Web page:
Kenyan heads of state have held untrammeled power – until now. Jubilee’s Uhuru Kenyatta, also known as the scion of the Burning Spear, is the first Kenyan CEO to have his powers severely clipped. But Mr Kenyatta’s relative powerlessness isn’t a result of the 2010 Constitution. Nyet – the culture of the imperial presidency, which Kenyatta can effortlessly harness, hasn’t fled to Sweden.
Rather, Kenyatta is a prisoner of his co-presidency with URP’s William Ruto. Mr Ruto has Kenyatta in a vice-like grip, and won’t let go. Kenyatta is the first Kenyan head of state to fully share power with his subordinate. That’s why his legacy could be for naught despite his “handshake” with ODM’s Raila Odinga.
Life often mimics sports. That’s why sports metaphors aptly describe life’s predicaments. Let me try two on Kenyatta. In sports – especially basketball – you choke if you have an easy layup with the game on the line and fail to score. Or if you are fouled with a second left in the game and you only need one free to win it, but miss both. Instead of being the GOAT (Greatest of All Time), you become the goat. You choke if you’ve a clear path and you blink. You miss wide. Likewise, a hunter who gets only one clean shot at his prey but blinks will open his eyes only to find the animal gone – out of sight.
Failure to wield a machete
Kenyatta is starting to look like the hunter who blinked, or the player who choked with the game on the line. That’s why I watched the State of the Nation (STON) address with a keen eye last week. Kenyatta’s much anticipated speech was preceded by a lot of bloviation by pundits and politicos. A lot of useless ink was wasted on newsprint by breathless columnists. TV analysts made utter fools of themselves. Most had predicted a fire-and-brimstone speech by Kamwana. Heads of the corrupt high and mighty were going to be guillotined. There was going to be blood on the streets. Images of severed heads of Cabinet members occupied many noggins. Lords of impunity quaked in their stolen boots.
Unlike many of my fellow travelers in the chattering classes – the nattering nabobs of negativism – I was skeptical that the SOTN would be an earthquake. In life, look to the past if you want to predict with some degree of accuracy what might transpire in future. Kenyatta’s watchers know his mind knows he should fight corruption without pity, fear or favour. He knows his legacy hinges on that singular issue. But his government is a snake pit. Hissing snakes surround him wherever he turns. Many of those opposed to him and his anti-corruption crusade are led by DP Ruto. Get this – his number one nemesis is his key assistant in the state.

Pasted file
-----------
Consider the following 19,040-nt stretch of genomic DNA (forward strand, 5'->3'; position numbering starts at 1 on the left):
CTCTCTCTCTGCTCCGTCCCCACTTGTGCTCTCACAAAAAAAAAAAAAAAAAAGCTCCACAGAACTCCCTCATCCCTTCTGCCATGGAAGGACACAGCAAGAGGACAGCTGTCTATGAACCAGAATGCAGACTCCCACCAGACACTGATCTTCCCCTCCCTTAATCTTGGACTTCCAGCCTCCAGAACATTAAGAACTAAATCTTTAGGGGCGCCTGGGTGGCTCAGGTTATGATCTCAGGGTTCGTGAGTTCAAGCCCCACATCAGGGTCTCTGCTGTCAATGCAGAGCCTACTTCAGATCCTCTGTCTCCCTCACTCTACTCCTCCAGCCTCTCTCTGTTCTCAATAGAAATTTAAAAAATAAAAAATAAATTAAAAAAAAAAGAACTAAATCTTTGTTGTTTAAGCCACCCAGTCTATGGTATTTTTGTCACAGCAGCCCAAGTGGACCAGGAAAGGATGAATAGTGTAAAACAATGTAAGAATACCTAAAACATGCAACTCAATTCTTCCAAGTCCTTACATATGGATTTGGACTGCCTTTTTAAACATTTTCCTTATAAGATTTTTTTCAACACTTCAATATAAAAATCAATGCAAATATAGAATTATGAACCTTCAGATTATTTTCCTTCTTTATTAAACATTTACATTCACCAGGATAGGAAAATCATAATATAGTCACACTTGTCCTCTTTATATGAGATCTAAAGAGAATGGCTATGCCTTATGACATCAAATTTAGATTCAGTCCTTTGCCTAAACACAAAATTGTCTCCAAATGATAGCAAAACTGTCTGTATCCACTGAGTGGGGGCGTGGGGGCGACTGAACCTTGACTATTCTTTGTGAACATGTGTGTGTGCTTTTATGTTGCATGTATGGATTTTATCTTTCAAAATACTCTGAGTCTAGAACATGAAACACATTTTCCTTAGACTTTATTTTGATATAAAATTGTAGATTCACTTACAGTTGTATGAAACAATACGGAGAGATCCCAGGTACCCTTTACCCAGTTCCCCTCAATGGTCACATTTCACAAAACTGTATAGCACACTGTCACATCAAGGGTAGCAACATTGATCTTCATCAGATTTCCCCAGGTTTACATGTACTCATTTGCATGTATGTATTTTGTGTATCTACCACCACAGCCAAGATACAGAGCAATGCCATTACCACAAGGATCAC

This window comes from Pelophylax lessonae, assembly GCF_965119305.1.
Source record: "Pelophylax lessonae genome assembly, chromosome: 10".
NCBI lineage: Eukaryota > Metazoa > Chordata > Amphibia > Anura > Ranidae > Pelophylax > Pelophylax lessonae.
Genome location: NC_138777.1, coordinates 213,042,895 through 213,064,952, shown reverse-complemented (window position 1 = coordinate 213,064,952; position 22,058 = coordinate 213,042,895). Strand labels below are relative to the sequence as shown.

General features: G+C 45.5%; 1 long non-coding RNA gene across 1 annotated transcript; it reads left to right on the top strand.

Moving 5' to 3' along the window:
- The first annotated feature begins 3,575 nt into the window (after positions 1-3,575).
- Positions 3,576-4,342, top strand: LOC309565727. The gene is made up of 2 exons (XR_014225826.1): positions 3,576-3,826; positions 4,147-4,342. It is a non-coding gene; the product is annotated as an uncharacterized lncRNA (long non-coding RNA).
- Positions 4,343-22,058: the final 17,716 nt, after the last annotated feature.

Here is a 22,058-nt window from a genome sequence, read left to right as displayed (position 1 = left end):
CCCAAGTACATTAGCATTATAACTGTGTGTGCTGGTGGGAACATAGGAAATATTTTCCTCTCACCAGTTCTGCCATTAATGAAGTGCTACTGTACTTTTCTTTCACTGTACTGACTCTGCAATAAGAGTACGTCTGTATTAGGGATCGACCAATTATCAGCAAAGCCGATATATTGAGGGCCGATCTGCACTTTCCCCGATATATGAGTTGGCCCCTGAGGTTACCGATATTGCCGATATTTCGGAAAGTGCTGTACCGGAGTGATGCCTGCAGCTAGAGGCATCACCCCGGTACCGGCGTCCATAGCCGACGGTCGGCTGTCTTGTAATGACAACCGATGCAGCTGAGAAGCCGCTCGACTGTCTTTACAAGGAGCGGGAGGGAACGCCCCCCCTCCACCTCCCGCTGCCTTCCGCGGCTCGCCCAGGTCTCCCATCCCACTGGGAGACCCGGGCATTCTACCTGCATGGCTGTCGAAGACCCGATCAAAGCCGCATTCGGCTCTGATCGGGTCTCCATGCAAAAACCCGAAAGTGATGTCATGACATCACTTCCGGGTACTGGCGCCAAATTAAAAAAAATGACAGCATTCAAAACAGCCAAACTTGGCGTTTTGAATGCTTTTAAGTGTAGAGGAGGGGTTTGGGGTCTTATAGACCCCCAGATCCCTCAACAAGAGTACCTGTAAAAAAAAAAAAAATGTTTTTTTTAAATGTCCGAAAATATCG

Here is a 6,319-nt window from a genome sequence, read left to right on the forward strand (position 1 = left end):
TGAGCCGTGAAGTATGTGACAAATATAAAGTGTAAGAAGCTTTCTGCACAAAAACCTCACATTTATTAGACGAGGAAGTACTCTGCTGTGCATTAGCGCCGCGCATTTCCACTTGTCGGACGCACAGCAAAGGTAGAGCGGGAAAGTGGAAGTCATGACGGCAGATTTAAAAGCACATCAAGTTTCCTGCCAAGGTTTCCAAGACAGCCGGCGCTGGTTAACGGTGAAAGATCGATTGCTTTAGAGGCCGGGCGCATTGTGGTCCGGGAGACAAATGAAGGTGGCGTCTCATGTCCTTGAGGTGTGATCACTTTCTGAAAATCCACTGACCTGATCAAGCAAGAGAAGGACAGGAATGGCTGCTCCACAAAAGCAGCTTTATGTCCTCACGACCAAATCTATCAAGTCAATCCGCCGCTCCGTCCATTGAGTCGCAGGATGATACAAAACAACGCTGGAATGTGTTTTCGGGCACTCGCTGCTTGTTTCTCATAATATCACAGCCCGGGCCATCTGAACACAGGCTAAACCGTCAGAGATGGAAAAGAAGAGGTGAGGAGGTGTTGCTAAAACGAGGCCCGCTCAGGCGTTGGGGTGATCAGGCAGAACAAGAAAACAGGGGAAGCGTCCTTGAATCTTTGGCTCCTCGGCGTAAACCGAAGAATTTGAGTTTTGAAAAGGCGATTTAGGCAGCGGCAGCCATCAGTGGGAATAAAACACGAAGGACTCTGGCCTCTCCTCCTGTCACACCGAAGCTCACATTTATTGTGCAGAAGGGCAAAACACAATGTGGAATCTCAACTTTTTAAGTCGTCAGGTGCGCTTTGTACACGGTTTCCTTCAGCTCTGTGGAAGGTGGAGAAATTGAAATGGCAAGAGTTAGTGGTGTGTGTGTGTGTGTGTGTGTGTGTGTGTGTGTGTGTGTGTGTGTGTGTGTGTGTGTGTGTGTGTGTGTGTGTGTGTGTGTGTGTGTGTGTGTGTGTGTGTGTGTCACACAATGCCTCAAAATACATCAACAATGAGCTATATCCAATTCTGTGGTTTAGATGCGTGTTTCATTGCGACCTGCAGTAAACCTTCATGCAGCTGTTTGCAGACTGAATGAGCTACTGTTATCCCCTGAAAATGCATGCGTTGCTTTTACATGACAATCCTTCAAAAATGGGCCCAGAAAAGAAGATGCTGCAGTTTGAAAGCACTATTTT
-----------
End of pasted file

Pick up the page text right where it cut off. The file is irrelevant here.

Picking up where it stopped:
Ruto has lassoed Kenyatta. That’s why the SOTN was a whimper, not a roar. After threatening Armageddon, Kenyatta instead retreated into the “rule of law.” He blamed his failure to wield a machete against the corrupt on his fidelity to the rule of law. He said no one will be condemned unheard. Yada yada. As the inimitable Jeff Koinange would exclaim “Oh my wamae!” Bring out the fire extinguisher! The evidence for the corrupt is in plain sight. Either the sleuths don’t know what they are doing, or don’t want to do a thing. Where was the rule of law when Kenyatta ordered morning demolitions of buildings sitting on grabbed lands? Excuses. I wasn’t impressed.
There were telltale signs Kenyatta was going to cave into the war chants by Ruto and his brigade two weeks before the SOTN. First, Kenyatta chastised the corrupt – among them his own ministers – and then did nothing. Second, in a stunning act of self-disarmament, he went to see Ruto in his office. As the Akamba would say, “asi!” When does the head of state go to pay homage to a deputy who has openly defied him and is out to sabotage every leg of his legacy? Was this surrender, or a tactical retreat? Kenyatta cannot continue to toy with the minds of Kenyans. He must deliver – pronto and decisively – on the war on corruption.
Kenyatta doesn’t want his legacy to be one of ignominy. He can’t afford to squander the gift of the “handshake” that Raila gave him. He must refuse to be cowed and intimidated by the evil hands of the corrupt. I have hitherto fully supported his anti-corruption purge, but I and many others will walk away if he can’t deliver – now. We must ask – why did he seek the office and fight so hard to reclaim it if he lacked the backbone?